My ex-wife and I divorced and she recently moved to a different state. She says it is my legal responsibility to either meet her halfway for custody exchanges or we both must drive the entire way when it is our turn based on her state’s “pick-up law.”
Am I really required to bear the time and financial burden when she was the one who chose to move?
I do not practice law in your state and therefore cannot provide you with specific information or procedures. However, I can offer you some insight to your situation to be discussed with a family law processional whom practices in your jurisdiction.
I am not familiar with the “pick-up law” referenced in your question and would advise you to discuss the same with an attorney in your state.
That being said, many states require a party to obtain permission to relocate if it will affect the custody schedule. Each state has its own statute setting forth the factors that the court considers when determining if a relocation is in the best interest of the child. The court will consider many factors including the residence, school district and education services available.
The court may also set forth specific procedures that a party must follow before they are permitted to relocate. If your ex-wife followed the procedures and was granted the right to relocate, it may be too late to contest the relocation.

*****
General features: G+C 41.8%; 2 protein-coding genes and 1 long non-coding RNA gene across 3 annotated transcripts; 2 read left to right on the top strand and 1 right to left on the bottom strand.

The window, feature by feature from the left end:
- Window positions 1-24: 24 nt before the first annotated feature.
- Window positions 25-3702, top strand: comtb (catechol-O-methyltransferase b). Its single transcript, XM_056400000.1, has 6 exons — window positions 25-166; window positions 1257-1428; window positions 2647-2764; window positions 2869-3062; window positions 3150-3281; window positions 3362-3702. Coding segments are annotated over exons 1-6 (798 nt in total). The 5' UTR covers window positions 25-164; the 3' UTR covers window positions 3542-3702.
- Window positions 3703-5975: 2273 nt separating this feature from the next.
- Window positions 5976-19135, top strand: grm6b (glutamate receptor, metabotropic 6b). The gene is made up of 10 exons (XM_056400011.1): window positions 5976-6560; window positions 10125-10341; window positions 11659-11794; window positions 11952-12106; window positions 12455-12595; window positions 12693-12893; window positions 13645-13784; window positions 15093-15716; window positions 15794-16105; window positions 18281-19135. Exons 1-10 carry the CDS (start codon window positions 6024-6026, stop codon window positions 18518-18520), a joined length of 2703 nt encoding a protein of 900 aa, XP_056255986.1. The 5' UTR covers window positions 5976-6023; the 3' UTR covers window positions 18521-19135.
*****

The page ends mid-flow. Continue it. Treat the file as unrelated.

However, if she unilaterally decided to move, you may be able to contest and raise your objection and ask that the children be returned to the former jurisdiction or that he be responsible for the majority of the transportation.
You should speak with an attorney that is familiar with your state’s procedure to object to a relocation. If you wish to pursue this avenue, I would suggest doing so sooner rather than later. The more time that passes, the harder it will be to insist that the children be returned to their former jurisdiction.
Another option that you may wish to consider would be filing a modification request if you believe that a change in the current custody schedule or transportation is warranted. The change may include requesting a change in transportation as a result of the move.
You would have the opportunity to make arguments as to why you should not be required to share in transportation. These arguments could include the cost of transportation. The court may adjust child support to account for transportation costs but the consideration of these costs would be state specific and based on the court’s discretion.
I cannot provide you with legal advice so please consult an attorney licensed to practice law in your jurisdiction to obtain specific advice as to the laws in your state and how they impact your potential case.
To arrange an initial consultation to discuss divorce rights for men with a Cordell & Cordell attorney, including Pennsylvania divorce lawyer Jill Rosenthal, contact Cordell & Cordell.